Any proposal to build a Very Fast Train from Sydney to Melbourne should be passed straight to Infrastructure Australia for a thorough cost-benefit analysis, according to the Australian Logistics Council.
A proposal by Consolidated Land and Rail Australia (CLRA), an Australian-based consortium is in the news and it is said to have secured almost 20,000 ha for new development sites along the rail corridor. CLRA says it will present an unsolicited bid to the Prime Minister within the first half of this year, funded by ‘value capture’.
“There is a real risk that funds which ought to be devoted to worthwhile projects, such as Inland Rail, will be squandered on the VFT project,” said Michael Kilgariff, ALC Managing Director. “ALC firmly believes that major projects need to have an independent detailed cost-benefit analysis.
“To date all VFT proposals have failed any rigorous cost-benefit analysis. If anything the VFT case will become weaker in the light of the approval of Sydney’s second airport. Infrastructure Australia’s Infrastructure Priority List has identified Inland Rail as a Priority Project, noting the long-term benefits to potential users of the project, users of alternative infrastructure, and the broader economy.”
Debate around the Transport Industry General Carriers Contract Determination continues in NSW as the process goes into a period conciliation.
A Revised Proposal has been formulated and was filed in the Industrial Relations Commission on 14 December 2016. A copy of that document is available here.
Parties to the proceedings have until January 27 to file any submissions in relation to the Revised Proposal. The Revised Proposal sets out changes to remuneration and related matters dealt with under the Contract Determination.
‘Monster Trucks’ in Sweden
Unlike a lot of Europe, Sweden has quite a progressive attitude towards the development of higher productivity freight vehicles on its roads. The ‘monster trucks’ in Sweden are permitted by rules which allow for long combinations up to 25.25 metres long to run at a GCM of 60 tonnes on many roads in the country.
This combination can be made up in one of two ways. Firstly, the truck is a rigid with three axles and a freight carrying capacity using a dolly to pull a full sized semi trailer, essentially a truck and five axle dog. The second consists of a full sized semi trailer pulling a pig trailer behind it.
Plans are afoot for the government to allow longer combinations again in the near future. The idea is to go to an A-double set-up, similar to the combination developing in Australia. The maximum GCM allowable will rise to 75 tonnes and the two triaxle trailers are the standard 13.5 metre type already in use. A tandem axle dolly connects the two trailers.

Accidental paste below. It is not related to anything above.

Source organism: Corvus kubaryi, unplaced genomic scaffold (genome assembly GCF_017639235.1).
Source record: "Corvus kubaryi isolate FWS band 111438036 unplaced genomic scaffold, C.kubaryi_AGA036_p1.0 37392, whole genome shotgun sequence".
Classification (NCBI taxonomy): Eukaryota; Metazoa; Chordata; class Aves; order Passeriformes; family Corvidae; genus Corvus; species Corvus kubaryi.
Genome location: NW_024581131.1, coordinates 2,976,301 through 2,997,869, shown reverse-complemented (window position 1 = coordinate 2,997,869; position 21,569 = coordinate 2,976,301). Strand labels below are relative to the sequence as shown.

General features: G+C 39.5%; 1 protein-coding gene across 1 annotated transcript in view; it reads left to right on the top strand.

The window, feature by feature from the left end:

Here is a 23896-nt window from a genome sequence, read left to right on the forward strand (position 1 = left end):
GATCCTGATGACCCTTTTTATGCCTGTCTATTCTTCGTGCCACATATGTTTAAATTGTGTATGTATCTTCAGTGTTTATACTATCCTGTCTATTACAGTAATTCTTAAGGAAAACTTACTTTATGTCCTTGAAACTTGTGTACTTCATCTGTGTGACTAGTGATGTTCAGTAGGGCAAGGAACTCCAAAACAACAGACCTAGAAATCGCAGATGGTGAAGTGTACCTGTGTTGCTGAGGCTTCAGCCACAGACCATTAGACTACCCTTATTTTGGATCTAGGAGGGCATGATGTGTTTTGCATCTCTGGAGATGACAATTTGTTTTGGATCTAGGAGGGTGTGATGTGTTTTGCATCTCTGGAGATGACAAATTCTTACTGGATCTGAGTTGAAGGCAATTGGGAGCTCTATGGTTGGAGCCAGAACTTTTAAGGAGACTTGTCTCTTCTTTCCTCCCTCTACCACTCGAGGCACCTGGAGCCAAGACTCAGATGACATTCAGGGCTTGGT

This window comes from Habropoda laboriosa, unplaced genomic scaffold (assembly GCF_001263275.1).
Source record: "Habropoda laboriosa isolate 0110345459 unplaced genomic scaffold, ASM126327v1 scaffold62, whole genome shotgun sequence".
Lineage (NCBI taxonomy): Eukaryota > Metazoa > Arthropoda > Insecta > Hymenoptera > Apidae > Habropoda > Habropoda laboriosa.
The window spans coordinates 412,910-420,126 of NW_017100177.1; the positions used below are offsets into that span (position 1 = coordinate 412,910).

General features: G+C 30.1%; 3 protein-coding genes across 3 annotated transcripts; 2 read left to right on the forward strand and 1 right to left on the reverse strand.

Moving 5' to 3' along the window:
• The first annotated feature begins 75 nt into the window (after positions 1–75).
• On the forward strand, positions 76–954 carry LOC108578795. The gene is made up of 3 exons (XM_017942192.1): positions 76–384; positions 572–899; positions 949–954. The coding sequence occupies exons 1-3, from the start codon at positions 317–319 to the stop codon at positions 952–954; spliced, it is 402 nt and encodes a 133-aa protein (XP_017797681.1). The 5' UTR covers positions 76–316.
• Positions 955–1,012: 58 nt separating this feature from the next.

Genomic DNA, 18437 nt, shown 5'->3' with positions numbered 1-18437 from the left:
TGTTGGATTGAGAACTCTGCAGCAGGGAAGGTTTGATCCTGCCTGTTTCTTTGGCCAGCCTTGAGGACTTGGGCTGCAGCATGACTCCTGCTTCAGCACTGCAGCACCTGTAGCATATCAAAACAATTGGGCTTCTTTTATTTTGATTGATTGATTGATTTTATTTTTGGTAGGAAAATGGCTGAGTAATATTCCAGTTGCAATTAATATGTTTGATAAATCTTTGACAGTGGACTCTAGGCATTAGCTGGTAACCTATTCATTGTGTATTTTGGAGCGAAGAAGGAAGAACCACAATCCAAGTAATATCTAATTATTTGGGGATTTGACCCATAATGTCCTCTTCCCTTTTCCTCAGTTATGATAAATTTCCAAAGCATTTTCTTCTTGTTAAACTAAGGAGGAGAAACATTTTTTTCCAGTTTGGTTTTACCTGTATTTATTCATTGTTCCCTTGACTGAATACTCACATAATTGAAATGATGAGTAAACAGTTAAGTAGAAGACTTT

Swedish operators tend to specify 6×2 prime movers to do this work. The tag axles can then be lifted when unladen. These single drives are used on roads which are often dirt in country areas and will be covered in snow in winter. Even so, only a minority of operators choose 6×4 as a drive option.
There are two examples of this kind of A-double combination currently running on Swedish roads on a trial basis. One is a timber truck hauling out of the forests of Northern Sweden, the other is an A-double set used by Scania Transport Labs, running truck components from its base in Södertälje to the Malmo ferry in Southern Sweden. This combination is then broken up and runs as two singles into Zwolle in The Netherlands.
The road testing involved in the launch of the New Generation Scania models in Sweden also gave Diesel News an opportunity to try out these combinations in a real world situation on the local roads south of Stockholm.
As with any longer combination the various units tend to follow the prime mover surprisingly well. On the evidence of traffic on the highways of the country, Swedish operators seem to prefer the rigid and long dog combination. The original idea in giving a choice was to aid utilisation, a pair including one of each type of long combination can be broken up into two semis and rigid and pig set-up with the addition of an extra prime mover. However, the industry has chosen the long combination which handles better.
Taking these long trucks out onto Swedish roads proved to be pretty painless. The rear overhang on the lead truck brings the dolly out wide on corners and the triaxle trailer follows well. Manoeuvring around relatively tight roundabouts in the middle of a small town proves to be easy and the paved run off in the centre of each roundabout was not needed.
The experience in Sweden echoes the results found here in Australia, where PBS designs involving rigid trucks with long dog trailers has been the majority of new higher productivity trucks on the road, so far.